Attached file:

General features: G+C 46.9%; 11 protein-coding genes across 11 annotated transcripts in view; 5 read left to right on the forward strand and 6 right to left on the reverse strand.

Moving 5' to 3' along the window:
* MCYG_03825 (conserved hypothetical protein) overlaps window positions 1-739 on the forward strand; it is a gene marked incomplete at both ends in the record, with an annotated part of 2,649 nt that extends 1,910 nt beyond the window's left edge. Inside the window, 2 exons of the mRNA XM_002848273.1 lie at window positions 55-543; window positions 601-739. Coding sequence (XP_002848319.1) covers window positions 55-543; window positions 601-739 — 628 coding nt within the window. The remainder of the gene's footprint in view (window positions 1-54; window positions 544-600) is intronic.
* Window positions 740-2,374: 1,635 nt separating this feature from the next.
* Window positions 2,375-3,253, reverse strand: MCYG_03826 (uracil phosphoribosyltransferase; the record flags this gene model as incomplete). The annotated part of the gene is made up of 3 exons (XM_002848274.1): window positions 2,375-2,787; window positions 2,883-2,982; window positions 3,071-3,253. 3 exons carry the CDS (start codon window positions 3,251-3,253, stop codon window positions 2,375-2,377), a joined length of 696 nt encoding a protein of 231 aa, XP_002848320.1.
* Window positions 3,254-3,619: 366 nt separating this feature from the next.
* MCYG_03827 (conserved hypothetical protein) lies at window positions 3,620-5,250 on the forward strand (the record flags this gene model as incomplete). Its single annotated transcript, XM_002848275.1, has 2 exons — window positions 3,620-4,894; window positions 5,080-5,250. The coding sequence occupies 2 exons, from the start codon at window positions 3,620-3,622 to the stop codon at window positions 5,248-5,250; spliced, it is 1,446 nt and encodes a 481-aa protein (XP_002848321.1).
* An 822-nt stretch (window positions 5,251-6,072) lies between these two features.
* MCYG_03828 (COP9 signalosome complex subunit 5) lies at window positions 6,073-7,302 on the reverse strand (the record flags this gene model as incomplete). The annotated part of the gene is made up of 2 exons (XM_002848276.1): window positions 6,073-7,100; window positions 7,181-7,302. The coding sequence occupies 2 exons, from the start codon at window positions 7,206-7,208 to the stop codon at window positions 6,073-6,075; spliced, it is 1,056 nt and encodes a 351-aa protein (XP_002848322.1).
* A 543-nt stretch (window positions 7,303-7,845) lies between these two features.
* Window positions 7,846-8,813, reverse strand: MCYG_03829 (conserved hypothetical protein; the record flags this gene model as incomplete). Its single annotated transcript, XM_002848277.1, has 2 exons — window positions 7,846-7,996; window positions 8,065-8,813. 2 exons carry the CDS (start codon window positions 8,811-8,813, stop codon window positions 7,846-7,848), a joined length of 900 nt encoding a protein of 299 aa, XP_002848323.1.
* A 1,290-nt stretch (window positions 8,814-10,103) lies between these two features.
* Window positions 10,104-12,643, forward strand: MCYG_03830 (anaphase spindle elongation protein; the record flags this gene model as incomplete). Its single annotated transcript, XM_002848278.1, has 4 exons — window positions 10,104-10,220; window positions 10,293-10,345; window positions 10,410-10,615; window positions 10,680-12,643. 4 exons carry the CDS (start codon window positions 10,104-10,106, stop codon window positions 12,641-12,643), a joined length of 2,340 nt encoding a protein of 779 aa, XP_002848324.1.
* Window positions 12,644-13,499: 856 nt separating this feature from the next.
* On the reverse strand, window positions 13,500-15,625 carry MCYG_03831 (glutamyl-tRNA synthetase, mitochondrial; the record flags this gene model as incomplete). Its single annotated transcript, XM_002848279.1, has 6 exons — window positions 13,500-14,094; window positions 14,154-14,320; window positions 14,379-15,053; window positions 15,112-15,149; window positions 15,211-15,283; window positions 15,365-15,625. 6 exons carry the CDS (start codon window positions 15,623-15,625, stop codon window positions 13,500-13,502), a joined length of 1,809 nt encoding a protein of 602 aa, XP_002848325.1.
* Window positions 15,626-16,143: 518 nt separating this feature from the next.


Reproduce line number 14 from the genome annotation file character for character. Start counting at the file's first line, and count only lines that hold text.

* Window positions 12,644-13,499: 856 nt separating this feature from the next.